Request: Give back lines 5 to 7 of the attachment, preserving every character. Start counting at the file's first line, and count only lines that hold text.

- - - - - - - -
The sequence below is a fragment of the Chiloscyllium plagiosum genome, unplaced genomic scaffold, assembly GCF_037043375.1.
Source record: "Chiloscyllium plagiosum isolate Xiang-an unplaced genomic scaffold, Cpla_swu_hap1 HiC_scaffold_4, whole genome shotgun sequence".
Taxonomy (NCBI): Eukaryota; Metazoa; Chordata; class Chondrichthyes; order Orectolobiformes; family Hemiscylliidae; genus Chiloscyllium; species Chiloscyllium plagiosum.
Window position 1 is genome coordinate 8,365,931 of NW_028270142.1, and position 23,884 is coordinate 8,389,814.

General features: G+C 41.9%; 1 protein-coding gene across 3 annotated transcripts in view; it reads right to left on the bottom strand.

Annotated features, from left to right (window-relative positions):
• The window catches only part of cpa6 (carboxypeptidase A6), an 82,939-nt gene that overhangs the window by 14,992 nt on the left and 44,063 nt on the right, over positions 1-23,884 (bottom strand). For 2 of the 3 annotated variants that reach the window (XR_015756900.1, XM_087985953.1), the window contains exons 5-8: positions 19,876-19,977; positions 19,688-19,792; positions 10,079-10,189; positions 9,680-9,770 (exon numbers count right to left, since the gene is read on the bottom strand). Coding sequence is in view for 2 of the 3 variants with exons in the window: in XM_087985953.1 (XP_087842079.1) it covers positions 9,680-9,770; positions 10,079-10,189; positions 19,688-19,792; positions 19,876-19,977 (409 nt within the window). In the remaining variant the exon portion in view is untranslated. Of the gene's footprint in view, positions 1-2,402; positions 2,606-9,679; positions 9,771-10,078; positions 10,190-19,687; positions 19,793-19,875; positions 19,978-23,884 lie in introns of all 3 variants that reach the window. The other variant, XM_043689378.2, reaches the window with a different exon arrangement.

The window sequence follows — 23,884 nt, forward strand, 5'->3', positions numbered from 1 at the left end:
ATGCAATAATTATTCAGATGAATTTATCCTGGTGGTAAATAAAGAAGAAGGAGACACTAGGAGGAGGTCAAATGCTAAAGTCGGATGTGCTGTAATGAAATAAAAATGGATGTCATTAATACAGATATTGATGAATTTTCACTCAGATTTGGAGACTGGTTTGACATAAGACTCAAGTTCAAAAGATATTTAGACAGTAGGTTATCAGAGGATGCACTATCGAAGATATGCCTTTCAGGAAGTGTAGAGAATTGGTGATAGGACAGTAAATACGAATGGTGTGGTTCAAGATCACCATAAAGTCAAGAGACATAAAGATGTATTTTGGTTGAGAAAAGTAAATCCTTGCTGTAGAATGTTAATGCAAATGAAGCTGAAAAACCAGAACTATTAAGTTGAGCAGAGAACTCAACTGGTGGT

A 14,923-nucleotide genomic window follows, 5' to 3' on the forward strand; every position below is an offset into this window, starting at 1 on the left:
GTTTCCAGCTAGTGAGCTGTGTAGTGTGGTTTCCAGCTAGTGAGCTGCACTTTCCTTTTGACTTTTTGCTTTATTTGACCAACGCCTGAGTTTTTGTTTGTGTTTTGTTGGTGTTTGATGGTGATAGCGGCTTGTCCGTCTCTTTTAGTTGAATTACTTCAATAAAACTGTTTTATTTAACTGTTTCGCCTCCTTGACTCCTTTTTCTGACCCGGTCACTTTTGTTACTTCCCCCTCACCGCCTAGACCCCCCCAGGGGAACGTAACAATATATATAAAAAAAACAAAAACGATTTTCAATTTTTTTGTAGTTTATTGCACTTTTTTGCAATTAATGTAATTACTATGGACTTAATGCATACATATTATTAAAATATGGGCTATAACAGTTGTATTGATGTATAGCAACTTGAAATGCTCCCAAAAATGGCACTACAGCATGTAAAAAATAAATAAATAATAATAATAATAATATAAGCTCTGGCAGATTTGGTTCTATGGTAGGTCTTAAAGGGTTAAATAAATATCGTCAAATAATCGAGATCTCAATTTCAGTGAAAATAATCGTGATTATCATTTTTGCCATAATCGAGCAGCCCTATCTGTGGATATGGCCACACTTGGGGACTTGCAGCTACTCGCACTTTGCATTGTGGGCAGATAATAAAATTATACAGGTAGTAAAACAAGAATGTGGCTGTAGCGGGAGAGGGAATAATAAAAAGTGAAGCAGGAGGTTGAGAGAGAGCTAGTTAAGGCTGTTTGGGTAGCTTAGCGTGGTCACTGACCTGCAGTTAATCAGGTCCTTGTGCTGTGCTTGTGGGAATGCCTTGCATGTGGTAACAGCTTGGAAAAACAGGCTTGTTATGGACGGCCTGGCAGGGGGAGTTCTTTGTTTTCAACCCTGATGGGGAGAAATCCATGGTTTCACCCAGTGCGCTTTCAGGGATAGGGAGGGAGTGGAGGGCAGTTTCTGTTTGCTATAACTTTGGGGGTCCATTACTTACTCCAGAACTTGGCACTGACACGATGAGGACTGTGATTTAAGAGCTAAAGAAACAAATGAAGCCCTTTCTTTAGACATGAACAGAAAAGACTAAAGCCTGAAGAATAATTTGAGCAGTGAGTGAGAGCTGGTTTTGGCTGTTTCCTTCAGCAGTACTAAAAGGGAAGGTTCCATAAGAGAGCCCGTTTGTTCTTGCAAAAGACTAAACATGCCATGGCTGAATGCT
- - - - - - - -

General features: G+C 41.9%; 1 protein-coding gene across 3 annotated transcripts in view; it reads right to left on the bottom strand.

Annotated features, from left to right (window-relative positions):
• The window catches only part of cpa6 (carboxypeptidase A6), an 82,939-nt gene that overhangs the window by 14,992 nt on the left and 44,063 nt on the right, over positions 1-23,884 (bottom strand). For 2 of the 3 annotated variants that reach the window (XR_015756900.1, XM_087985953.1), the window contains exons 5-8: positions 19,876-19,977; positions 19,688-19,792; positions 10,079-10,189; positions 9,680-9,770 (exon numbers count right to left, since the gene is read on the bottom strand). Coding sequence is in view for 2 of the 3 variants with exons in the window: in XM_087985953.1 (XP_087842079.1) it covers positions 9,680-9,770; positions 10,079-10,189; positions 19,688-19,792; positions 19,876-19,977 (409 nt within the window). In the remaining variant the exon portion in view is untranslated. Of the gene's footprint in view, positions 1-2,402; positions 2,606-9,679; positions 9,771-10,078; positions 10,190-19,687; positions 19,793-19,875; positions 19,978-23,884 lie in introns of all 3 variants that reach the window. The other variant, XM_043689378.2, reaches the window with a different exon arrangement.